# Primes p=4k+1 such that k!+1 is divisible by p

Is it known whether there is a prime $p=4k+1$ such that $k!+1$ is divisible by $p$?

(I conjectured that such primes don't exist, but couldn't prove it.)

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There are no such primes $p$. Write $p=4k+1$ as $a^2+b^2$ with $a$ odd and $b$ even, and by changing the sign of $a$ if necessary suppose that $a\equiv 1 \pmod 4$. Note that $a$ is uniquely defined. Gauss showed that (see, for example, Binomial coefficients and Jacobi sums for references, and proofs of this and other similar congruences) $$\binom{2k}{k} \equiv 2a \pmod p.$$ Also, by Wilson's theorem we know that $(2k!)^2\equiv (4k)! \equiv -1 \pmod p$. Using this, and squaring Gauss's congruence, we get $$4a^2 (k!)^4 \equiv -1 \pmod{p}.$$ If now $k! \equiv -1 \pmod p$ then we conclude that $4a^2 + 1\equiv 0 \pmod p$.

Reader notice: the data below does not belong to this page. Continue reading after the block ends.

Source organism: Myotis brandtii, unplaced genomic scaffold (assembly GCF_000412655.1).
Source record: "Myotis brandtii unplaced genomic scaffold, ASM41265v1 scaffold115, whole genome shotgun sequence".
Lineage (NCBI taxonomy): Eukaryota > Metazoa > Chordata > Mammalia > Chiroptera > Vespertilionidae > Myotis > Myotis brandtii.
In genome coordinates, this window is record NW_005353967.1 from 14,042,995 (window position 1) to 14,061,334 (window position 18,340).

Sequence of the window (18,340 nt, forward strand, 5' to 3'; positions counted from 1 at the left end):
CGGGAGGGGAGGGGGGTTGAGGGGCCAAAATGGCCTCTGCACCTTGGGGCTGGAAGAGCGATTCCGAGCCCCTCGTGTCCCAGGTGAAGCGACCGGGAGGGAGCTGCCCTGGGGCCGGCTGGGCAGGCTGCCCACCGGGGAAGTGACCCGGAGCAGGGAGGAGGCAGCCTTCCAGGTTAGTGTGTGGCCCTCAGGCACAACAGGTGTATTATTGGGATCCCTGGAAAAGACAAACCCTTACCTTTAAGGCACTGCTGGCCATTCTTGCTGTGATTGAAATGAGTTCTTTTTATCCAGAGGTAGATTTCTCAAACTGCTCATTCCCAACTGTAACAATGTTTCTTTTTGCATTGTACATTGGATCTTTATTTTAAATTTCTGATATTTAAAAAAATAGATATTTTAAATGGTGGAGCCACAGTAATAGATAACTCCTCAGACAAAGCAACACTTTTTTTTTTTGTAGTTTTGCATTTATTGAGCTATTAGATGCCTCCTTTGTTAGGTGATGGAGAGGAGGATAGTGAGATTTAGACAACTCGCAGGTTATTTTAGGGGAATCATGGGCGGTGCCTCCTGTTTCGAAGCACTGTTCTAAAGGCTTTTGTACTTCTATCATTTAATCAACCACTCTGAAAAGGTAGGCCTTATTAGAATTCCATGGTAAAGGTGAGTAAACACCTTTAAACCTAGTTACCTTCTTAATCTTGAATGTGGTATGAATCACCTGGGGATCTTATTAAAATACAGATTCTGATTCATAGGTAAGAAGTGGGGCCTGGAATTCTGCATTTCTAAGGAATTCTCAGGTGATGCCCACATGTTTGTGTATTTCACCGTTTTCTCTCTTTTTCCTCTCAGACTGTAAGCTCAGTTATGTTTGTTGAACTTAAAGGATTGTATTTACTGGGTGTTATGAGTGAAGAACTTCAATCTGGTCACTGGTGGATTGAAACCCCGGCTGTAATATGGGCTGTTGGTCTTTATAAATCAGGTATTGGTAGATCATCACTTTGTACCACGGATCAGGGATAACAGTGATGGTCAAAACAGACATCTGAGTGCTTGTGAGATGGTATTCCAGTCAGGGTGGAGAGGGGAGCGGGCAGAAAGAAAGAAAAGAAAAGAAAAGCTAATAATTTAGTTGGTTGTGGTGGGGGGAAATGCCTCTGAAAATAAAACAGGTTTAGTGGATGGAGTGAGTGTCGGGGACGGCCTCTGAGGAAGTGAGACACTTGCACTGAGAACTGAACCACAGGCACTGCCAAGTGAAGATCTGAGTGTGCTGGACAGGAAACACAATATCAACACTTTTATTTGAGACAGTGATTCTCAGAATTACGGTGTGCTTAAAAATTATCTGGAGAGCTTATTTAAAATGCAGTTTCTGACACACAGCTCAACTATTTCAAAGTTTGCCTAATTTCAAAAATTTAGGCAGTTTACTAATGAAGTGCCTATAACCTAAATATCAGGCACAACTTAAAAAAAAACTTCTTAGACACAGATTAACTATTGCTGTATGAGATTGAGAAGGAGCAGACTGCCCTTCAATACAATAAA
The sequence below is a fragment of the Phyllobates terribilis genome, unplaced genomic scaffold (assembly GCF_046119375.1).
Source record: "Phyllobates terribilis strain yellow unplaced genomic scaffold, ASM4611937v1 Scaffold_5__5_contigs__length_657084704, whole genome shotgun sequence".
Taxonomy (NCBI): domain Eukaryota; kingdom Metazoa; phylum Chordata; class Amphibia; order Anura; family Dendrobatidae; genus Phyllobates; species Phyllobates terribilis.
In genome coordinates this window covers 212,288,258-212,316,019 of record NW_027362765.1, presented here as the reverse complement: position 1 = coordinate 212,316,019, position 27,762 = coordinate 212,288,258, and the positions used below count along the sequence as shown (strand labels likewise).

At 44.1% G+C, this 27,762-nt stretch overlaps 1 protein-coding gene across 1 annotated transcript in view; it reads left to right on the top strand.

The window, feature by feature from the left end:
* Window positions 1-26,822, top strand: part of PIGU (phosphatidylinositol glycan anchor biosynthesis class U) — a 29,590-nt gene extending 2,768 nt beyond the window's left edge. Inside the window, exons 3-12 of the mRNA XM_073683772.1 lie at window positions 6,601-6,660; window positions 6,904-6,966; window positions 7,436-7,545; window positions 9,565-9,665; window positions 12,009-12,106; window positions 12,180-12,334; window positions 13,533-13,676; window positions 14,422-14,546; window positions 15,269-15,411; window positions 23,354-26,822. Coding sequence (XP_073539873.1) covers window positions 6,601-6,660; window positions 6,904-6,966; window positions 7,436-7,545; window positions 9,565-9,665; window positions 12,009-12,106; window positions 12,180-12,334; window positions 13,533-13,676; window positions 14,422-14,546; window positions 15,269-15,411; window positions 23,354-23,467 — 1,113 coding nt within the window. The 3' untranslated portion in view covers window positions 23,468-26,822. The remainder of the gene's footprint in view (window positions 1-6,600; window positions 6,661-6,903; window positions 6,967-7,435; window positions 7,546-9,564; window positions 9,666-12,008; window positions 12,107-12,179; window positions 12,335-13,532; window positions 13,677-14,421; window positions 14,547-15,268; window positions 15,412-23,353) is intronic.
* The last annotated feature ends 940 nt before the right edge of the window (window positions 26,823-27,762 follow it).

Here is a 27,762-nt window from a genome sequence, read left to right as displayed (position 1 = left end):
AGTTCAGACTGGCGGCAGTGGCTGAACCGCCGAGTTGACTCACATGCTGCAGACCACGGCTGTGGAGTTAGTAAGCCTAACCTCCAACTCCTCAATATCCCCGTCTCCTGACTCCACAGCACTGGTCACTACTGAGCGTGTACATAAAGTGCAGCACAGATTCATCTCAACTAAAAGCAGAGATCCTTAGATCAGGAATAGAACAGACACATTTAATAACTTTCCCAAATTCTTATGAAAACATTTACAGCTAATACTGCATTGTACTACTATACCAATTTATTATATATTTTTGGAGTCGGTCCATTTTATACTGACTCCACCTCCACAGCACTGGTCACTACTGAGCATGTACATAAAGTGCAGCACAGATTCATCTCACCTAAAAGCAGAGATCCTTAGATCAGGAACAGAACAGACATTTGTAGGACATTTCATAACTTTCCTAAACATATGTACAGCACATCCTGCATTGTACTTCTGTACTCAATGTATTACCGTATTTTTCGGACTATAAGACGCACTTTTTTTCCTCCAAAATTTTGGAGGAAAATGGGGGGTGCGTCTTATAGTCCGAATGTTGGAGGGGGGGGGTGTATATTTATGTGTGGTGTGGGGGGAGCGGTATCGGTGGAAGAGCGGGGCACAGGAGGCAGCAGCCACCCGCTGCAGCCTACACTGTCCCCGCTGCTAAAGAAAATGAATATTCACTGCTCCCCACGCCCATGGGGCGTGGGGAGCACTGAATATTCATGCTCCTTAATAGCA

Since $4a^2+1$ is $1\pmod 4$ and at most $4p$, we must have $4a^2+1 =p = (2a)^2 +1^2$. But by the (essential) uniqueness of writing $p$ as a sum of two squares this forces $a=1$ (and so $p=5$). For $p=5$ we verify directly the claim.
I do not understand the end of your argument: (essential) uniqueness forces $a=1$. Example: $a=-3$ leads to $p=37$, $a=5$ to $101$. What additional information forces $a=1$? – Roland Bacher May 11 at 15:15
@RolandBacher: Note throughout that $a^2+b^2=p$. Note that for example $37=1^2+6^2$, so you can't take $a=-3$ there. (What's being used at the end is that there's essentially only one way to write a prime $p\equiv 1\pmod 4$ as a sum of two squares.) – Lucia May 11 at 15:19
I see. You need to remember the second sentence ($a$ odd) which I did not. Thanks. – Roland Bacher May 11 at 15:27